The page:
WASHINGTON — Senate Democrats gave President Barack Obama a warm welcome on Capitol Hill on Wednesday, even as they prepared to cut as much as $180 billion from his proposed $3.55 trillion fiscal 2010 budget.
Democrats downplayed the adjustments and said that they felt only harmony with the president.
Sen. Ben Nelson, D-Neb., a centrist leader, said "there's nothing unusual about the Senate making some changes," while Senate Budget Committee Chairman Kent Conrad, D-N.D., who led the effort to modify the budget, said he'd "preserved the president's key priorities."
The White House was similarly pleased, and Budget Director Peter Orszag called the congressional budgets "98 percent the same" as Obama's.
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Budget committees in the House of Representatives and Senate hope to finish writing their versions of the 2010 budget on Thursday, with votes expected next week in both the full Senate and House.
Obama's Capitol visit was his latest public-relations effort on behalf of his $3.55 trillion fiscal 2010 budget. It followed last weekend's mobilizing of volunteers to knock on doors urging public support — which failed to generate much pressure on Capitol Hill — and a Tuesday night prime-time news conference.
The nonpartisan Congressional Budget Office said the president's budget would create a $1.38 trillion deficit next year and a $749 billion deficit in 2014.
The congressional budget committees worked Wednesday from blueprints prepared by their chairmen. The House approach would reduce the federal deficit, estimated at $1.7 trillion this year, to $1.22 trillion next year — $158 billion less than Obama's deficit — and to $598.4 billion by 2014. The Senate version aims for a 2010 deficit of $1.2 trillion — $180 billion less than Obama's — and forecasts a $508 billion deficit by 2014.
The House and Senate plans eliminate the $250 billion "placeholder" that Obama wanted for future government bailouts of ailing companies.
They also reduce Obama's bid to increase by 10.1 percent nondefense discretionary spending, which includes many of his key domestic initiatives. Conrad proposed a 7 percent increase, while House Democrats want to trim the increase to 9.5 percent.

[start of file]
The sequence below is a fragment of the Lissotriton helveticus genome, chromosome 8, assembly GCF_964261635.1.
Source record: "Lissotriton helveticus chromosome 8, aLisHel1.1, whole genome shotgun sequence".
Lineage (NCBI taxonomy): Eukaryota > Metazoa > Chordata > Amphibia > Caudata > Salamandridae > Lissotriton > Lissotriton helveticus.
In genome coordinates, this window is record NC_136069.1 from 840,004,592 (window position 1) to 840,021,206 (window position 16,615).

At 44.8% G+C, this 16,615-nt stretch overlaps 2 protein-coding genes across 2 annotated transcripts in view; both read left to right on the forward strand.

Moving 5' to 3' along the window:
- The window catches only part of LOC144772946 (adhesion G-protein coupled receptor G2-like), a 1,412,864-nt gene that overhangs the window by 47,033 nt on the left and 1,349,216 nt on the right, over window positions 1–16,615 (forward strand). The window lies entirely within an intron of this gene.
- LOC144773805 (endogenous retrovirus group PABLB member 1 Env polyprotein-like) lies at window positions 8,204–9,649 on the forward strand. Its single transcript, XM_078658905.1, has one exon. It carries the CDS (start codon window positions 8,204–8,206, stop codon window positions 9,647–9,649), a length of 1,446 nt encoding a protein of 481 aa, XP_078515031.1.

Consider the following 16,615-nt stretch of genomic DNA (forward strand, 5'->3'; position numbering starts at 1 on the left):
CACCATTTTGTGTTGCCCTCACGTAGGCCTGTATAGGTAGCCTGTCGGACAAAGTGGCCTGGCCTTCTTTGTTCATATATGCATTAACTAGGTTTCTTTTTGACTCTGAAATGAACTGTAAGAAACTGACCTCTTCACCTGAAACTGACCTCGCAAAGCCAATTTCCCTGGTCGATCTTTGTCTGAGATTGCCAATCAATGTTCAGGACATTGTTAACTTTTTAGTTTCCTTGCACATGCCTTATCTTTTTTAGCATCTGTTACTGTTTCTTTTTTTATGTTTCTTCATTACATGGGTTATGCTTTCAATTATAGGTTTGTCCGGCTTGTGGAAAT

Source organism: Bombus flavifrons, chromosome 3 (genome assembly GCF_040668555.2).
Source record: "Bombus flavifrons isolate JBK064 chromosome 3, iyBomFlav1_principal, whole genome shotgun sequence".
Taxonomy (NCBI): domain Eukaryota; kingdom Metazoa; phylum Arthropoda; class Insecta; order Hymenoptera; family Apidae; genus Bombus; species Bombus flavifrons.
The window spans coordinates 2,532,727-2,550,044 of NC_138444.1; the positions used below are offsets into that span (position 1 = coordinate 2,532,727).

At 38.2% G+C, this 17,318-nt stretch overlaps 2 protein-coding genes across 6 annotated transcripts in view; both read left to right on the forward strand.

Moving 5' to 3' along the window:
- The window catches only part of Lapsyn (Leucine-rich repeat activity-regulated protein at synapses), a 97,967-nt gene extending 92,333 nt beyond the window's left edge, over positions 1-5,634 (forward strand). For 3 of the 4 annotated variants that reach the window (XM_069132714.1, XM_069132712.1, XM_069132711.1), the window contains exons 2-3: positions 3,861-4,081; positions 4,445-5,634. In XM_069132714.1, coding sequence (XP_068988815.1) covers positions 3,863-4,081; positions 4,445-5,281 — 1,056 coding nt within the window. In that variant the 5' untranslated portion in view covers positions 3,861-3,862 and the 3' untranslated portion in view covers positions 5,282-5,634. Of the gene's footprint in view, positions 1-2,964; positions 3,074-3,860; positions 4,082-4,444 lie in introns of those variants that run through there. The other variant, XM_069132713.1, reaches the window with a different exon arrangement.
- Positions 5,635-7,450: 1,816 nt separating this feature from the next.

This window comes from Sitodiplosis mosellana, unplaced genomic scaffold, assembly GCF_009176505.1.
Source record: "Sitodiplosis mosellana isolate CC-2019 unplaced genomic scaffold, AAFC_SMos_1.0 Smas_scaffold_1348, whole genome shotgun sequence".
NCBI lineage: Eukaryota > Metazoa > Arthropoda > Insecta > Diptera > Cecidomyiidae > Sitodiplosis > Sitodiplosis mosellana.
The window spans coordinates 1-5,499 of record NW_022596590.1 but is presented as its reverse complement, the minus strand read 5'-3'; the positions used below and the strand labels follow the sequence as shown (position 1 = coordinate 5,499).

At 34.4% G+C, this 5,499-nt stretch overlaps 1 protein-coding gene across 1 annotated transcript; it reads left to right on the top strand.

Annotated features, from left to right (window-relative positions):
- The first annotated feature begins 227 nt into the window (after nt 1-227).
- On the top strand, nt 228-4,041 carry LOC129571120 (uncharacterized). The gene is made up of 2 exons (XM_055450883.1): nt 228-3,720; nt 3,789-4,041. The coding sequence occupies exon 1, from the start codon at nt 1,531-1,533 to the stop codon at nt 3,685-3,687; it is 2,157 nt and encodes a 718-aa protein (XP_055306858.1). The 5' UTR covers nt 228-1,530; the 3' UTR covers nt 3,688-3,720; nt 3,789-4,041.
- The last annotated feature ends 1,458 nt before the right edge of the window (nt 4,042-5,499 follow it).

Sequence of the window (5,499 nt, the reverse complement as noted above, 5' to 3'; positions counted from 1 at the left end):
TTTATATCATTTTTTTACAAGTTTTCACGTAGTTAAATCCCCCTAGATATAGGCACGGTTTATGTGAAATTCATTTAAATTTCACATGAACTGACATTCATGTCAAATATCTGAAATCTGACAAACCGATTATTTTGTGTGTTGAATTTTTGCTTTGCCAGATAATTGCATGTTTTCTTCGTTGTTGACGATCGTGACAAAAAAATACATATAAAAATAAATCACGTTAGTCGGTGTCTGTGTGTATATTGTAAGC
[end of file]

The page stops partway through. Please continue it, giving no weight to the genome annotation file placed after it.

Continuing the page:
Congressional Democrats' changes could be seen two ways: As the work of lawmakers gently asserting their independence from the president, or as members of Congress smoothing the legislative path for Obama by making the budget more palatable to moderates and thus easier to pass.
Conrad said the motivation was simple: The CBO's new, bigger deficit projections last week made adjustments to the Obama budget necessary.
"When we got the new forecast, and I had the responsibility of delivering that news to him, he understood immediately the implications," Conrad said. "He understood immediately that I would have to make adjustments."
The outline the committees are writing is only intended to set legally-binding general guidelines for spending and revenue for next year. The budget bills leave to other committees future crucial decisions on health care, global warming initiatives, the federal role in education and Obama's "Making Work Pay" tax break — his core priorities.
Though no funds are provided for any of those plans, the budget leaves doors wide open for congressional action.
"We didn't exclude or include. What we did is leave open to the committees of jurisdiction maximum flexibility to make these judgments," Conrad said. "We have not prejudged a legislative outcome."
The reason for the vagueness, he and others suggested, is that including controversial items would hurt the budget's chances of passage. Once Congress passes its final budget, probably next week, other committees can begin creating what Conrad calls "reserve funds that could include the president's proposals," as long as any new spending is offset by cuts or revenue generators.
That's why, after the Obama meeting, Democrats could claim victory, because they'd met the president's broadest goals of cutting the inherited deficit in half in five years, making a "down payment" on health-care changes, creating a "path to energy independence" and examining the federal role in education.
No one even asked about specifics, said Sen. Blanche Lincoln, D-Ark. "We just came together," she said.
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